In 2007, the troop surge insured progress in Iraq and evaporated predictions of both a violent civil war and the collapse of the Middle East—another amazing feat by our American military and their allies. But where was Hollywood’s depiction of the heroic efforts of our servicemen and women? Film producers, no longer able to beat the narrative drums proclaiming an out-of-control war, now changed focus to those veterans returning home.

Hollywood unveiled their familiar, crazed-Vietnam-vet motif, updated for a new generation of heroes. Harsh Times (2005), In the Valley of Elah (2007), Stop-Loss (2008), The Lucky Ones (2008), The Messenger (2009), and Red White & Blue (2010) depicted soldiers as bitter, violent, often psychotic. These films starred actors who openly, vocally opposed both the war and the men and women who fought. Our marines, soldiers, seamen, and airmen not only heard these performers insult them from the world’s media stage but saw themselves portrayed on screen by actors hostile to them and their mission.

Like Platoon and Full Metal Jacket in the ’80s, films praised by critics as fair depictions of our warriors continued to portray our military as nutcases.

The Hurt Locker, Best Picture in 2010, centered on Sergeant First Class William James (Jeremy Renner) and his EOD team. James is depicted as an adrenaline junkie unable to cope with the real world who sets himself on a self-destructive course and continues to endanger himself and his men with his wildly dangerous behavior. While The Hurt Locker contained brilliant film moments and was top-class filmmaking, it propelled forward the narrative that the American solider is mentally disturbed and dangerous.

The continual flow of anti-military, anti-soldier films through the last decade is a serious cause for concern. Americans agree that freedom of speech is a national treasure; artists’ liberty to speak is critical for the existence of our republic. But we must also consider the impact the artist has on those he speaks about.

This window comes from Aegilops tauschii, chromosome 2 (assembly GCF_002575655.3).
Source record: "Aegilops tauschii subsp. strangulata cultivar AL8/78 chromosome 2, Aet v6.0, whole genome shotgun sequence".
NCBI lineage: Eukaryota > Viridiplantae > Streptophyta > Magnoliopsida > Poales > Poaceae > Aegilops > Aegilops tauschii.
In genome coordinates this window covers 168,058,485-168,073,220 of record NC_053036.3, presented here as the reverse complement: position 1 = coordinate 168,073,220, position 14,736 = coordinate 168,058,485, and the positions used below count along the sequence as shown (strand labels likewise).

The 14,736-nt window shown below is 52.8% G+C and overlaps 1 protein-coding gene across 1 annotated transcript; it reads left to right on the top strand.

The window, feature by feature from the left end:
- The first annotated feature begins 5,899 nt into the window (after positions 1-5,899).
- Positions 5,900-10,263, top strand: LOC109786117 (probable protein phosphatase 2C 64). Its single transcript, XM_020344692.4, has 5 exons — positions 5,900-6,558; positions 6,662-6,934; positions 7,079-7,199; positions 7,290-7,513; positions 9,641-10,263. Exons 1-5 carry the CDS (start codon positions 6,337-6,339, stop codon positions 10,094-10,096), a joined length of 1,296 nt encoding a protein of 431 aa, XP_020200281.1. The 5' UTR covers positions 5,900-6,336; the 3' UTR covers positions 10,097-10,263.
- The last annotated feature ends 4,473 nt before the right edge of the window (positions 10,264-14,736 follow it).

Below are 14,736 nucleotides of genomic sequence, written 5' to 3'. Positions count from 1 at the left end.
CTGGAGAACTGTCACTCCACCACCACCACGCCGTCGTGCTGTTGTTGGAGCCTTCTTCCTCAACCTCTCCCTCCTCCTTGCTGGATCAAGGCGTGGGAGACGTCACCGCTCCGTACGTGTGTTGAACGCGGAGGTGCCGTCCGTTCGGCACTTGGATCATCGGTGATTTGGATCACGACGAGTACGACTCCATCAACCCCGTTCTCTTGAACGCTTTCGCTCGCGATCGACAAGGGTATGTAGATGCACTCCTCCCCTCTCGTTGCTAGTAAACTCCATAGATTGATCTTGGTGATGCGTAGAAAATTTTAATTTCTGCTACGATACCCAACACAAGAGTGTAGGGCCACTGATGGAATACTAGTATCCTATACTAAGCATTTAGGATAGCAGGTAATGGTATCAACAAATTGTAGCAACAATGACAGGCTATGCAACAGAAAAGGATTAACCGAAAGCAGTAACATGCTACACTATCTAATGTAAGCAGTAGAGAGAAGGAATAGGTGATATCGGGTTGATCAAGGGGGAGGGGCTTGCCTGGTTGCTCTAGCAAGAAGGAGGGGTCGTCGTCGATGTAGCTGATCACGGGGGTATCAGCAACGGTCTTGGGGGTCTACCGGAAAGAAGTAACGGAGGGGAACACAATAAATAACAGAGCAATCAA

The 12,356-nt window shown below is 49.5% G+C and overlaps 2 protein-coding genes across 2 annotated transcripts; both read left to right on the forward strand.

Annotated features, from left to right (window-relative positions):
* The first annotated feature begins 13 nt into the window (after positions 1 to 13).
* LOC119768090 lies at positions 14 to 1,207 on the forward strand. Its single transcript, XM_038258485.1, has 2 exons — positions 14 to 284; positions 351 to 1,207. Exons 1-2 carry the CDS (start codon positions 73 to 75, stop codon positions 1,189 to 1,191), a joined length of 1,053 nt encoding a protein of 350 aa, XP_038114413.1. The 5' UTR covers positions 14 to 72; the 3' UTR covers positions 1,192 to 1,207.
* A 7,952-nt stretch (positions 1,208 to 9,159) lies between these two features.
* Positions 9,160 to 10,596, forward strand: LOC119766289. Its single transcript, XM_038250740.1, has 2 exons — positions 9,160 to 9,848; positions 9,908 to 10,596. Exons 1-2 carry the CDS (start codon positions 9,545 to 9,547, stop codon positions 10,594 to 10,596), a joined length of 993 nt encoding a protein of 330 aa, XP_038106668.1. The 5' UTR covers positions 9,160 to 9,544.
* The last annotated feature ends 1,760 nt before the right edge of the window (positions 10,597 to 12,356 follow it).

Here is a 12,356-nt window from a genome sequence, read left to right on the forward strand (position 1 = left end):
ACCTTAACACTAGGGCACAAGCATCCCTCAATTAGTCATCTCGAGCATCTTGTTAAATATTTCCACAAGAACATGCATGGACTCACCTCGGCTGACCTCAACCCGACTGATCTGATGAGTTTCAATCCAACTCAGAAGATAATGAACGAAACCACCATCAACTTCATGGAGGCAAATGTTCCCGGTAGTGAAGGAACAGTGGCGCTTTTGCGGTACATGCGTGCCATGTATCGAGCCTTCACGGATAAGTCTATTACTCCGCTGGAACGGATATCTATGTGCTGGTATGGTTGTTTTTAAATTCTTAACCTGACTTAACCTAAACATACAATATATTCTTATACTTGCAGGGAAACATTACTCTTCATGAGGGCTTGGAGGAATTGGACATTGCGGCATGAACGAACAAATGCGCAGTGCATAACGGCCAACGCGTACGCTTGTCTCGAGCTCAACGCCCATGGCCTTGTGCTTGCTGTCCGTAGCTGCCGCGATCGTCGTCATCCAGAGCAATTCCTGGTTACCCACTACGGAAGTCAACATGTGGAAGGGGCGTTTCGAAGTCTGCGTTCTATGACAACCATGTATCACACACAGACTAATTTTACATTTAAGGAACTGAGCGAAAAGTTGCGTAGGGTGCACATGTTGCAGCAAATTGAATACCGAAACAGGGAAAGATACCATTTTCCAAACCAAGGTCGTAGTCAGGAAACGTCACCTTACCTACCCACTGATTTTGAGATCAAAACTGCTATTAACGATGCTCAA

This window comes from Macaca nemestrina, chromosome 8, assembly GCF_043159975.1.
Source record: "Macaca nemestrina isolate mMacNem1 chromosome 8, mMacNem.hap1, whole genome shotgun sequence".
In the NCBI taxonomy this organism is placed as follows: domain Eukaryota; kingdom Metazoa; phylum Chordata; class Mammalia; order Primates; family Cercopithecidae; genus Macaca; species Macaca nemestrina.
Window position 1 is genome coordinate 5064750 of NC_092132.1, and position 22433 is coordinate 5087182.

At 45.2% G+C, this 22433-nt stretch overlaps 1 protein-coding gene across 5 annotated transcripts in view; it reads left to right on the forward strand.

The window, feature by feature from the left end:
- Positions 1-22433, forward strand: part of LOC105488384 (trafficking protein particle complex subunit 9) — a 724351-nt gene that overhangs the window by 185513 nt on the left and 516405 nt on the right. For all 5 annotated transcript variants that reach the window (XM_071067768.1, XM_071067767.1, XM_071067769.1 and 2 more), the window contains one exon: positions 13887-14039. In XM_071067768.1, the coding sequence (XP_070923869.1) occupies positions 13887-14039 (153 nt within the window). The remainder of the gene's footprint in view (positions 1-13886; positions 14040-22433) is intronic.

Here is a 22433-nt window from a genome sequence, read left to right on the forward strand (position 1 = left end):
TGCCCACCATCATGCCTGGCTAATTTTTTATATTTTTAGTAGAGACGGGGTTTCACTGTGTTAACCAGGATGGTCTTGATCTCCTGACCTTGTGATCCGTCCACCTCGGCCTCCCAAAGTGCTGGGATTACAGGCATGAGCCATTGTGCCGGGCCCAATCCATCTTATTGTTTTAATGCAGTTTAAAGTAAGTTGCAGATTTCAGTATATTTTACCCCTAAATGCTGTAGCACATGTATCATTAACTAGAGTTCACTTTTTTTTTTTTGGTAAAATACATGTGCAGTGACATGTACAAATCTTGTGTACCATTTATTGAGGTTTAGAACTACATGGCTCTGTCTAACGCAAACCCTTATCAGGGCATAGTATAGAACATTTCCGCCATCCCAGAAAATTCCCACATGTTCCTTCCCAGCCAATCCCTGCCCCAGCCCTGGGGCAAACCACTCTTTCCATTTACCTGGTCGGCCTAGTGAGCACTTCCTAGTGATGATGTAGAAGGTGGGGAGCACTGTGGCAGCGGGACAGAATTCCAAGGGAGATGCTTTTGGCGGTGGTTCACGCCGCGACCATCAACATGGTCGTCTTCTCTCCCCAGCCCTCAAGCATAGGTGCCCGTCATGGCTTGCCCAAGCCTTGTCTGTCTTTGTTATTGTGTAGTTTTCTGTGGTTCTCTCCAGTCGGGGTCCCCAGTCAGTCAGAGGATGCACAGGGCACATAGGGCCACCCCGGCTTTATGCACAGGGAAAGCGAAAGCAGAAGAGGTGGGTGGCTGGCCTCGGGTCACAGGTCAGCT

We, as a civilized culture, must realize that on-screen portrayals of our marines, seamen, airmen, and soldiers have a profound influence upon all who view them.

At what point does an artist’s freedom of speech move into the realm of aiding and abetting our enemy?

At what point do the discussions of post-traumatic stress disorder and other serious issues faced by our returning military personnel become an attempt to malign and further damage these heroes and their cause?

Censorship of expression is a serious action and cannot even be hinted at lightly; but since the invasion of Iraq I have experienced, as a professional film reviewer, an onslaught of movies about our military and continual effort to derail the war and to cast those who serve in the worst possible light.

I do not believe these detractors should be silenced,
but they must not be allowed to speak
without the presence of a viable, potent response.

Military personnel must understand they have another war to fight: the battle for hearts and minds at home and around the world. How will history retell this era? What will be available to future generations to explain that “conquer we must when our cause it is just.” 2

The previous decade has force-fed the American population a continual diet of negative propaganda about the war and about you. You and your family must set the record straight. The rest of us need you to respond to those vicious, negative portrayals with the truth only you can share.

Wars are won by learning the lessons of previous conflicts.  As a film critic and grateful American, I urge you to learn the lesson of the Vietnam veteran. Tell your stories. Let your family, friends, neighbors, and community know about your experiences. Correct untruthful portrayals you see in the media.

Also consider countering the flood of films and documentaries with your own works depicting your own experiences. Use skills and resources available to you to shoulder cameras and begin to tell the real story of this war. Through networks and distribution on the internet, you can accurately paint your own portrait instead of allowing Hollywood to get away with painting their skewed picture. You can change how the United States and the world remember you.

Endnotes
1. Http://www.guardian.co.uk/film/2002/oct/17/theatre.artsfeatures. Accessed July 2011.
2.  National Anthem of the United States of America, verse 4.